Throughout the study, Akin sets forth the catastrophic results of divorce along with the shallow view of marriage held by contemporary culture. As a remedy for divorce, Akin concludes with a look at covenant marriage and includes a copy of a marriage covenant that couples may sign.

The covenant is a declaration to God by both partners that they are committed to the marriage for a lifetime. This is God’s plan for marriage, Akin writes.

“God will honor you (in the covenant commitment), and together you will discover that this commitment will be a bond that will ensure that you make it, and make it well, to the end. God knows best.”


Effective preaching centers on application, new book says

LOUISVILLE, Ky. (BP) – Effective preaching must move beyond mere explanation of biblical facts and teach listeners how to apply God’s truths to their lives, according to a new book by one Southern Baptist Theological Seminary professor.

In Preaching with Bold Assurance (Broadman & Holman Publishers), Hershael York, Lester Professor of Christian Preaching at Southern, and Bert Decker, chairman and founder of Decker Communications, Inc., argue that the most successful preaching places a dual emphasis on exposition and communication in order to conform listeners to the will of God.

“If you get nothing else from this book, understand this: sermons are not about just imparting information. They should be custom-built to change lives. We don’t want to fill their heads; we want the proclamation of the Word to grip their souls and motivate them to conform to the will of God. Our approach to the Bible and to preaching, therefore, has application as its ultimate goal,” the authors write.

“Our prayer is that preachers will never choose between being either biblical or effective but learn that they can and must be both.”

To compose effective sermons, York and Decker argue that preachers must focus on three key elements of preaching: the text, the sermon and the delivery.

First and foremost, effective preaching demands an expository approach, they argue.

“Expository preaching is defined not by a style nor by a particular methodology, but by the end result of explaining and applying the meaning of the text,” they write. “Expository preaching is any kind of preaching that shows people the meaning of a biblical text and leads them to apply it to their lives.”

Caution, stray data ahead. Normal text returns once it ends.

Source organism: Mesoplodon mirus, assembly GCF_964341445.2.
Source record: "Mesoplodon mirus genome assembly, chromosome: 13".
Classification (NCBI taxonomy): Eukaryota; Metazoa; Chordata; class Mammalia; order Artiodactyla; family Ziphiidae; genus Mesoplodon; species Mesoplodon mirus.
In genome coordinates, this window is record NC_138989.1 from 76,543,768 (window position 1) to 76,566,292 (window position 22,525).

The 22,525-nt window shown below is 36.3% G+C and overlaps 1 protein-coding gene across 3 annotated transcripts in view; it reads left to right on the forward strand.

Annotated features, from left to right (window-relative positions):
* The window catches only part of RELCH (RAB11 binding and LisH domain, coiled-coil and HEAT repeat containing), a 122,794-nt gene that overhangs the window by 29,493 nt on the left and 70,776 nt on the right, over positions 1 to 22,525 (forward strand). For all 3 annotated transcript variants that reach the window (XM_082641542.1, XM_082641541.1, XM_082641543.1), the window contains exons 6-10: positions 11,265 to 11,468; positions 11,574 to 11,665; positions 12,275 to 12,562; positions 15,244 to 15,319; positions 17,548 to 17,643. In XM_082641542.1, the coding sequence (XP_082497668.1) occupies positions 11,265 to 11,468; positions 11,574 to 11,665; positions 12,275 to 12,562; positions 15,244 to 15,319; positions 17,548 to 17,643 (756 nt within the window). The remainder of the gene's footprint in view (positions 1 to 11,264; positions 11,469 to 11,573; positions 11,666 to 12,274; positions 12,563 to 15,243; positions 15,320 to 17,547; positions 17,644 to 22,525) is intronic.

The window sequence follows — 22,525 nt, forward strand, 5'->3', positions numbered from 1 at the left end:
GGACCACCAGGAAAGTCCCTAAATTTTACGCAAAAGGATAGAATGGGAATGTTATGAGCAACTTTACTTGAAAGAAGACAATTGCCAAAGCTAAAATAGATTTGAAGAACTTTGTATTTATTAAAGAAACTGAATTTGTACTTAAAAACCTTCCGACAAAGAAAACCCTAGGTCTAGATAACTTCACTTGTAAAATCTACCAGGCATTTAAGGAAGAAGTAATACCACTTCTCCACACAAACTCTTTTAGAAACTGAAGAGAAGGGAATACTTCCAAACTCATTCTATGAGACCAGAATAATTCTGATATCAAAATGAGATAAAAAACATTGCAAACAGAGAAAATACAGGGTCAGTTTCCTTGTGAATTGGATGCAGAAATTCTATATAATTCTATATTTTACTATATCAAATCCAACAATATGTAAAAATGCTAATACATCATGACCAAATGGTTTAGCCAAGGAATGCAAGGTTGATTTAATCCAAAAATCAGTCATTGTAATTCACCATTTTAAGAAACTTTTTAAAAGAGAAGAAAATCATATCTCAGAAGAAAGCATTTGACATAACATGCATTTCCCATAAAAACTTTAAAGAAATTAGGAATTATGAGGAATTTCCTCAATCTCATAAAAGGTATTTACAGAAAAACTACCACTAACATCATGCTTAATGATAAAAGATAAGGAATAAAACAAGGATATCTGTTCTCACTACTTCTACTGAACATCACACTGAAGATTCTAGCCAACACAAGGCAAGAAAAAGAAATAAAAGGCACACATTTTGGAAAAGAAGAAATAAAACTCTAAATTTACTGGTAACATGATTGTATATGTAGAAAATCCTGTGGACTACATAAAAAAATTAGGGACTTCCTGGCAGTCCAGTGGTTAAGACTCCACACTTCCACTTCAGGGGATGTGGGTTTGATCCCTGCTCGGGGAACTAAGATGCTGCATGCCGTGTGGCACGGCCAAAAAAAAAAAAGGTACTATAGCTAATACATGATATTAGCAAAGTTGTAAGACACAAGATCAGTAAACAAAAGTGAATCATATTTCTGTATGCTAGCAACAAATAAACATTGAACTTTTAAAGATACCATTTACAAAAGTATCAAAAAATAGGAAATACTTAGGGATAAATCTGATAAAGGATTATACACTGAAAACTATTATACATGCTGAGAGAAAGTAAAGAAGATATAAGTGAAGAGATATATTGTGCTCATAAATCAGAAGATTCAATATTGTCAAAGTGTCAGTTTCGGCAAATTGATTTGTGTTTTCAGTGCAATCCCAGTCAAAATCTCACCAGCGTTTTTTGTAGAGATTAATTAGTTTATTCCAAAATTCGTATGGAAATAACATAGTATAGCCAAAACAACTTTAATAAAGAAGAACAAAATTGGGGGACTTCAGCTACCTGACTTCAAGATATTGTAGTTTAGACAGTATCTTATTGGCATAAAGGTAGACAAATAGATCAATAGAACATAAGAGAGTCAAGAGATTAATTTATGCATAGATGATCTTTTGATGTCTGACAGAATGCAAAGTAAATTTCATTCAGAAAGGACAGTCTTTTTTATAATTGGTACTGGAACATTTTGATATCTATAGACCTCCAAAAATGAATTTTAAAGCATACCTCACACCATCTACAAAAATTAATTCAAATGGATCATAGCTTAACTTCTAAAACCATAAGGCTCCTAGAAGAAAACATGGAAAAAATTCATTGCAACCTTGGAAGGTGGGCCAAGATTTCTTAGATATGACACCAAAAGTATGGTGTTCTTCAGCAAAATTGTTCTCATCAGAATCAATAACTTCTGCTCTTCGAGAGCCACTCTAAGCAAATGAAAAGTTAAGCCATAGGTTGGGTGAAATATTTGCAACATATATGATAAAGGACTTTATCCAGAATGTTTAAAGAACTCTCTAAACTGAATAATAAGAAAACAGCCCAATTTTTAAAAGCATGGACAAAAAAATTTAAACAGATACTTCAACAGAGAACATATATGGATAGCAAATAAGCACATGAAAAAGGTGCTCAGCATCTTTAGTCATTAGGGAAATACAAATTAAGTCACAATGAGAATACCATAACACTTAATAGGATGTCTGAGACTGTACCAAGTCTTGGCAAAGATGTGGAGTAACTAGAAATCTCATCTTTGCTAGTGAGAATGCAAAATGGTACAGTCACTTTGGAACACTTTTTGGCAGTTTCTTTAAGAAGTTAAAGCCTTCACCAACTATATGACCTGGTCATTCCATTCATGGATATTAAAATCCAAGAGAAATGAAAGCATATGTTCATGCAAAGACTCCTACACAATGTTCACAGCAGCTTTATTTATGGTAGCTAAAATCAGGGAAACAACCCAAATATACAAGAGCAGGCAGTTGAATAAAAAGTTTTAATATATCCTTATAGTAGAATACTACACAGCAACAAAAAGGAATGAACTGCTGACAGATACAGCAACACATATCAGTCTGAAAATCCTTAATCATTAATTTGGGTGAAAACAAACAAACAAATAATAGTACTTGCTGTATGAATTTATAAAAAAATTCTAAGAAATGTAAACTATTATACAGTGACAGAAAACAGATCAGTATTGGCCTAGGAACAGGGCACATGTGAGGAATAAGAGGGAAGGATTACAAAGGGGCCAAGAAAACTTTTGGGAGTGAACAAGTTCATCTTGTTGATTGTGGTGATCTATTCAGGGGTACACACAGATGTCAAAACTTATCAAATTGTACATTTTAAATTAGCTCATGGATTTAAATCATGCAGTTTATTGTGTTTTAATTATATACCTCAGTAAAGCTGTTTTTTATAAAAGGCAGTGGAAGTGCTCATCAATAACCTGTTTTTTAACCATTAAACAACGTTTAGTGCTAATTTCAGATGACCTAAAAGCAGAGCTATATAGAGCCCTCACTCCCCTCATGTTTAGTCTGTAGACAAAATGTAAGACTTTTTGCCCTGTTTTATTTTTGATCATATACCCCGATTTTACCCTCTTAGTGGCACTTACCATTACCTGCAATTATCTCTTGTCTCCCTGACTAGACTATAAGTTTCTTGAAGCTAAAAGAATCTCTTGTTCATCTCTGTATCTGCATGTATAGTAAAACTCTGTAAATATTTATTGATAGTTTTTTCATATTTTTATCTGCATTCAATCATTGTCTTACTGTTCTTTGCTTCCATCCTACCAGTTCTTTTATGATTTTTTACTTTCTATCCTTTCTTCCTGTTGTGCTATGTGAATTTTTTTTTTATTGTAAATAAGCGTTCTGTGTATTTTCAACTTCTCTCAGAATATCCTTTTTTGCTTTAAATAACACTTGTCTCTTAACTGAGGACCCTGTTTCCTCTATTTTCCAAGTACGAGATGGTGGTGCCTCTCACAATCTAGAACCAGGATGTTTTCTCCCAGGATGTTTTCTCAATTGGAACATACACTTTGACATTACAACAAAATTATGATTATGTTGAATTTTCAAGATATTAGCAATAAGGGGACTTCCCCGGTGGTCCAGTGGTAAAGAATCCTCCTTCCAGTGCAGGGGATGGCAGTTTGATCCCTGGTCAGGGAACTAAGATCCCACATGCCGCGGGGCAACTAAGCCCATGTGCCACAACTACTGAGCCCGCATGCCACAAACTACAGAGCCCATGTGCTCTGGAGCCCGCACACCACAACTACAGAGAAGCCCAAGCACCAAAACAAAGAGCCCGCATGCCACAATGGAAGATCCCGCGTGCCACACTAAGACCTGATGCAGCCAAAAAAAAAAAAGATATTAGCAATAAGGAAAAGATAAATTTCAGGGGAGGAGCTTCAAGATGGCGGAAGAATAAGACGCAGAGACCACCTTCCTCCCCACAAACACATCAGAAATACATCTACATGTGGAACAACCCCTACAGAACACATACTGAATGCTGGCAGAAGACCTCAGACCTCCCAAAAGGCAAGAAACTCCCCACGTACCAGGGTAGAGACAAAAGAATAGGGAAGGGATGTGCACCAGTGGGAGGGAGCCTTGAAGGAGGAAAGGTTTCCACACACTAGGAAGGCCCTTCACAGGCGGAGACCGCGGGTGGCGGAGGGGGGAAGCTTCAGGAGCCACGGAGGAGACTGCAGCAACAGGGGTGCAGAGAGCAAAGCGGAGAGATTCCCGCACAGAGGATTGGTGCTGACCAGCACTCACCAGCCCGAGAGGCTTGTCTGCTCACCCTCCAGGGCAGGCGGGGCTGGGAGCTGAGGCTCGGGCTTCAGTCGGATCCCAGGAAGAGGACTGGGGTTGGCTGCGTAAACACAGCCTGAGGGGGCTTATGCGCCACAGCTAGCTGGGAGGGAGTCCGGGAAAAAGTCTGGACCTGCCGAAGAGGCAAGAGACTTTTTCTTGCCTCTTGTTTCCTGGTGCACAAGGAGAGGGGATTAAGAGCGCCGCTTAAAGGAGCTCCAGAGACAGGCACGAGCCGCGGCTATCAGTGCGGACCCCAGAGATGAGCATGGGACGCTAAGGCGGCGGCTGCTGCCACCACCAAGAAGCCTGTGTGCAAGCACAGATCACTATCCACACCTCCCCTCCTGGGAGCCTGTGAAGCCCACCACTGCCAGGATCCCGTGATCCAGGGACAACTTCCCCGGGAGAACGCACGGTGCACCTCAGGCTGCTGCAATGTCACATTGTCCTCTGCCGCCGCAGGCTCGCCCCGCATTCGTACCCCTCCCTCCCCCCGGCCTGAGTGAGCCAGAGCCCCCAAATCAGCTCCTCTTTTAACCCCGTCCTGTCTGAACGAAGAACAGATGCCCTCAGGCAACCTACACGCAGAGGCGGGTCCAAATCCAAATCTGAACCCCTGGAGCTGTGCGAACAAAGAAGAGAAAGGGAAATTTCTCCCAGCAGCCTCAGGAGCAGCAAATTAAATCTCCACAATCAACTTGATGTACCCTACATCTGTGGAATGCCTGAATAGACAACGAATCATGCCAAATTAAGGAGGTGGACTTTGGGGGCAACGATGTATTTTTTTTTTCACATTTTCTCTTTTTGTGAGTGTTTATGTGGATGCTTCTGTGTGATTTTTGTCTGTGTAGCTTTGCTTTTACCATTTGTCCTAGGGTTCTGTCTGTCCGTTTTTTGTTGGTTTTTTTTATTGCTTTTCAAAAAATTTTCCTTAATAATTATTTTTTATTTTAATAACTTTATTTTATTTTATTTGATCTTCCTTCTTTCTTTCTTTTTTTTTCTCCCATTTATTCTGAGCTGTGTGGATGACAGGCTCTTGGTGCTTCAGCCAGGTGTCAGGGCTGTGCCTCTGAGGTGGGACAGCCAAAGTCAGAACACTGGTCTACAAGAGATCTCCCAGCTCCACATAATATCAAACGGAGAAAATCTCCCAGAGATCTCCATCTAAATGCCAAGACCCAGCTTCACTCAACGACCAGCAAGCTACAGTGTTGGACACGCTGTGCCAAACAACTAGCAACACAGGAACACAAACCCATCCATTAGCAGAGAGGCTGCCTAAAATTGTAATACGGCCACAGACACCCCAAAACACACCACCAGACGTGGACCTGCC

Unfortunately, however, York and Decker contend that true expository preaching has become a rarity in American churches.

“While many preachers will stand in a pulpit this Sunday, few who would call themselves expositors will. Fewer still will be the number of preachers who actually are expositional in their preaching.”

Yet expository preaching “is what God uses to change lives more than any other kind [of preaching], because a person cannot preach expository messages unless he is saturated with the Word of God. And the more our sermons are dependent on the inspired text, the more inherent power they will have,” York and Decker write.

For a sermon to be truly dependent on the Bible, the preacher must study the context, the content, and the application of his text, they argue. Such activities as outlining and diagramming passages are effective methods of engaging a biblical text.

Secondly, effective preaching requires skill in the act of sermon crafting.

“The sermon is the bridge we build between the text and the congregation,” write York and Decker. “With Bible-based truth and listener-based delivery, the sermon carries God’s Word to man’s ears and on to his heart. So it is essential that we be committed both to biblical truth and also to culturally relevant styles of communication.”

Part II of “Preaching with Bold Assurance” guides preachers in the technical aspects of building a relevant sermon, discussing such topics as sermon outlining, illustrating a point, introducing a sermon, and concluding a sermon.

Thirdly, effective preaching requires skillful sermon delivery.

“What is the most important thing in communicating?” the authors ask. “Is it content or delivery? Simply put—it’s both. You cannot effectively have one without the other. Just as you have spent years of study and preparation in learning how to handle the text, so must you learn how to handle the tools of delivering the message so that the message reaches your intended listeners.”

Most important to effective sermon delivery, argue York and Decker, is establishing trust with the congregation. To establish trust, a preacher must utilize both verbal and visual communication.

They caution, however, that preachers should not view their task as one of selling the Gospel.

“We are not at all suggesting that people accept the gospel based on the sophistication of our presentation. What we are suggesting is that they will not even hear the gospel if they do not find us credible. They must have an emotional response to the evangelist before they can ever hear the evangel.”

Ultimately, York and Decker contend that Christian preaching can be the most powerful tool of communication in the world because of its content and power.

“Christian communicators have the potential to become the greatest communicators in the world. If our message is biblical, then it is unquestionably true and has the inherent power of the Holy Spirit that transcends any human message or capacity.”

They conclude by admonishing preachers, “Never forget what a privilege God has given you. You speak for God! You are an ambassador of heaven, a bearer of the best news that people could ever hear. That responsibility demands and deserves your best.”


Southern journal examines reasons behind conservative resurgence